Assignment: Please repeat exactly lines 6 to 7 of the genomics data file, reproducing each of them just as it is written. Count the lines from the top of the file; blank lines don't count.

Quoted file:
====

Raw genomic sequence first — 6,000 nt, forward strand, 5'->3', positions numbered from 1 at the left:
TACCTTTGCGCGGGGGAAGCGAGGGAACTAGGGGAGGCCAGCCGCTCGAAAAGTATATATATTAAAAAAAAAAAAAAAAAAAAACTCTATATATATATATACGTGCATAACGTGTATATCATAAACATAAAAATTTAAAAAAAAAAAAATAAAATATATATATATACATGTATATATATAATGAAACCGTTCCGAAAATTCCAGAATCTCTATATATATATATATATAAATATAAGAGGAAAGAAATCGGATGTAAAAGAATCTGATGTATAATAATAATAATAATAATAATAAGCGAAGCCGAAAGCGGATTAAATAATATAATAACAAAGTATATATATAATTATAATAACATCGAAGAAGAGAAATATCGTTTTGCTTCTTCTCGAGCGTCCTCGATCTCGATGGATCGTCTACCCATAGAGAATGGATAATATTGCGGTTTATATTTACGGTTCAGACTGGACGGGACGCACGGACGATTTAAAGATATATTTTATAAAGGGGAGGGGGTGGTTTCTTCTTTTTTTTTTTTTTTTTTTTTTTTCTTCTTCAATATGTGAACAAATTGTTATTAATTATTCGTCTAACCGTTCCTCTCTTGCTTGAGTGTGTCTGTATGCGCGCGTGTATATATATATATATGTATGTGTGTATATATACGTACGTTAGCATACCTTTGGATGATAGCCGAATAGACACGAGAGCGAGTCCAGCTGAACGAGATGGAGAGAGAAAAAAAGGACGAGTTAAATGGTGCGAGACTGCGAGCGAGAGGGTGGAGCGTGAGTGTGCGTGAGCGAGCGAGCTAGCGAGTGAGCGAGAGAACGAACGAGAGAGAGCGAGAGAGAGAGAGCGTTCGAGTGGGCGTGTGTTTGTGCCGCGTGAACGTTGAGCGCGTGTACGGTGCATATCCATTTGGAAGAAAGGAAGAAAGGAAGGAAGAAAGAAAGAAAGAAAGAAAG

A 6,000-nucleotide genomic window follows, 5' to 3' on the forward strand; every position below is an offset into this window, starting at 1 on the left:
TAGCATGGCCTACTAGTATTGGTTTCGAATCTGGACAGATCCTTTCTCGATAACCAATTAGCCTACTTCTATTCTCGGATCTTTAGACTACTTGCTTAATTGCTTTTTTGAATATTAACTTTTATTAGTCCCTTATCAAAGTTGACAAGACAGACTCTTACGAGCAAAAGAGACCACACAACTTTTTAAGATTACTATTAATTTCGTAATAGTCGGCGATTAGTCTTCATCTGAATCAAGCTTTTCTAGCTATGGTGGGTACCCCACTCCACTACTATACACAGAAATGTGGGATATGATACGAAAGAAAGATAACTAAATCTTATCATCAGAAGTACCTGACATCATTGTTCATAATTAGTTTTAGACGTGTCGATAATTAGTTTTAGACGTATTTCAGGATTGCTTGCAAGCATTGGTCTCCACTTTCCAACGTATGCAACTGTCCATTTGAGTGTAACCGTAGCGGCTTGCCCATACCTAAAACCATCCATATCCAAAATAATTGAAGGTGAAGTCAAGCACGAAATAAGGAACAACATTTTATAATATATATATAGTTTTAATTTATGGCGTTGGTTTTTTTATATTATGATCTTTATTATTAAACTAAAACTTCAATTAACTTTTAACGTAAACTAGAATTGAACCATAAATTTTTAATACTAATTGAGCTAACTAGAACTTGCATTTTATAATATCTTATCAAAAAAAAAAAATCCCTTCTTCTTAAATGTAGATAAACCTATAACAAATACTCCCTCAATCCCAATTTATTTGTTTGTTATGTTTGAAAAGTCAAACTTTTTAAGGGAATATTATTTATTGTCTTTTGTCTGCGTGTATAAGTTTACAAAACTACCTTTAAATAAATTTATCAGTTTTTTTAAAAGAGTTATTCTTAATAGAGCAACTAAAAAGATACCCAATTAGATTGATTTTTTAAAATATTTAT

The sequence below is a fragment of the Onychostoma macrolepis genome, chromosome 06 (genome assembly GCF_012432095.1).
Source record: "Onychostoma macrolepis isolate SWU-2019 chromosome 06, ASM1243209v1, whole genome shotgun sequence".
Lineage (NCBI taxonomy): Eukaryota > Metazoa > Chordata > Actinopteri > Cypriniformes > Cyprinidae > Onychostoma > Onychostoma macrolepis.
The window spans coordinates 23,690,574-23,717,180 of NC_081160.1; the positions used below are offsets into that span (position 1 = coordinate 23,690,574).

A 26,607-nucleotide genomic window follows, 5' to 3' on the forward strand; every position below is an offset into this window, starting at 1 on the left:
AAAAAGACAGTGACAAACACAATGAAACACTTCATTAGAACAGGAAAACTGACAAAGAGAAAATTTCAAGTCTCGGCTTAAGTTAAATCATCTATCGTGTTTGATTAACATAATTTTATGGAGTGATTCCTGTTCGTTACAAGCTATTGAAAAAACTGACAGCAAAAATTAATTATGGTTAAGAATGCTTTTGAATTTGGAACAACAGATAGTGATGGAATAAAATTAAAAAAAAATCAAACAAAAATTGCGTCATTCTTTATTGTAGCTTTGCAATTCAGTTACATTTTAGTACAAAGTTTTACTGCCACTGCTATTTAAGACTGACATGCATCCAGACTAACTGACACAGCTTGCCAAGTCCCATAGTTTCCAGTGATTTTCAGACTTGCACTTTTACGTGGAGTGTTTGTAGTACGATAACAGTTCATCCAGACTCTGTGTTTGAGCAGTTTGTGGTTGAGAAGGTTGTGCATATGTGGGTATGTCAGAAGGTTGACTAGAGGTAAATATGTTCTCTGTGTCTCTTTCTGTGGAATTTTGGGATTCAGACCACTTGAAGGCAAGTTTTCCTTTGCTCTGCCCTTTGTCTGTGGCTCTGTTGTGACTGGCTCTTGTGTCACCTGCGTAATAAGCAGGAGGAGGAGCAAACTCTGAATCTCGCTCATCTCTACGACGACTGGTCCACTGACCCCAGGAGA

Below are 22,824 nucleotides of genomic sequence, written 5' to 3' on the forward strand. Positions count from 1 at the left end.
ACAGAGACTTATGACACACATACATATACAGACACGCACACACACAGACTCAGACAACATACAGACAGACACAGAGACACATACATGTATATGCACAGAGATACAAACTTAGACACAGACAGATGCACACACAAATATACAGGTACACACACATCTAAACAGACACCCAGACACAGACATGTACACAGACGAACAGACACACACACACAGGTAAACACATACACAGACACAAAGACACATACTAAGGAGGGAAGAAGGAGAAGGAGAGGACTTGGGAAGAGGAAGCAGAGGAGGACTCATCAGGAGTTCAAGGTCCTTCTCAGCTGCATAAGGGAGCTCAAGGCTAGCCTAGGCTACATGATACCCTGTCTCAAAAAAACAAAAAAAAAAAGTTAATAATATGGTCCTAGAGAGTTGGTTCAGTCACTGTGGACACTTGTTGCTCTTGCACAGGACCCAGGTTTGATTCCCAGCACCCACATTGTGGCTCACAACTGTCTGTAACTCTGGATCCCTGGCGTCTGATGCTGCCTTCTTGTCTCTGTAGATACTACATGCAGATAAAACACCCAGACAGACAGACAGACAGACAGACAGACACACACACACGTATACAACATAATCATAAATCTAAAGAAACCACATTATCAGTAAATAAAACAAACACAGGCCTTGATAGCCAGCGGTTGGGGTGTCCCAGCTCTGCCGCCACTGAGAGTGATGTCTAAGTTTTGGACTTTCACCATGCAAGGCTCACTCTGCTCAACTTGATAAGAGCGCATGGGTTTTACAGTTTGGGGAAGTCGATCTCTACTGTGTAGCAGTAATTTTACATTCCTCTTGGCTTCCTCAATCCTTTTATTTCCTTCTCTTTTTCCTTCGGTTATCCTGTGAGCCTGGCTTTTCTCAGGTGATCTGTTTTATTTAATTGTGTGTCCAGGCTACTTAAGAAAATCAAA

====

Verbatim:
Source record: "Onychostoma macrolepis isolate SWU-2019 chromosome 06, ASM1243209v1, whole genome shotgun sequence".
Lineage (NCBI taxonomy): Eukaryota > Metazoa > Chordata > Actinopteri > Cypriniformes > Cyprinidae > Onychostoma > Onychostoma macrolepis.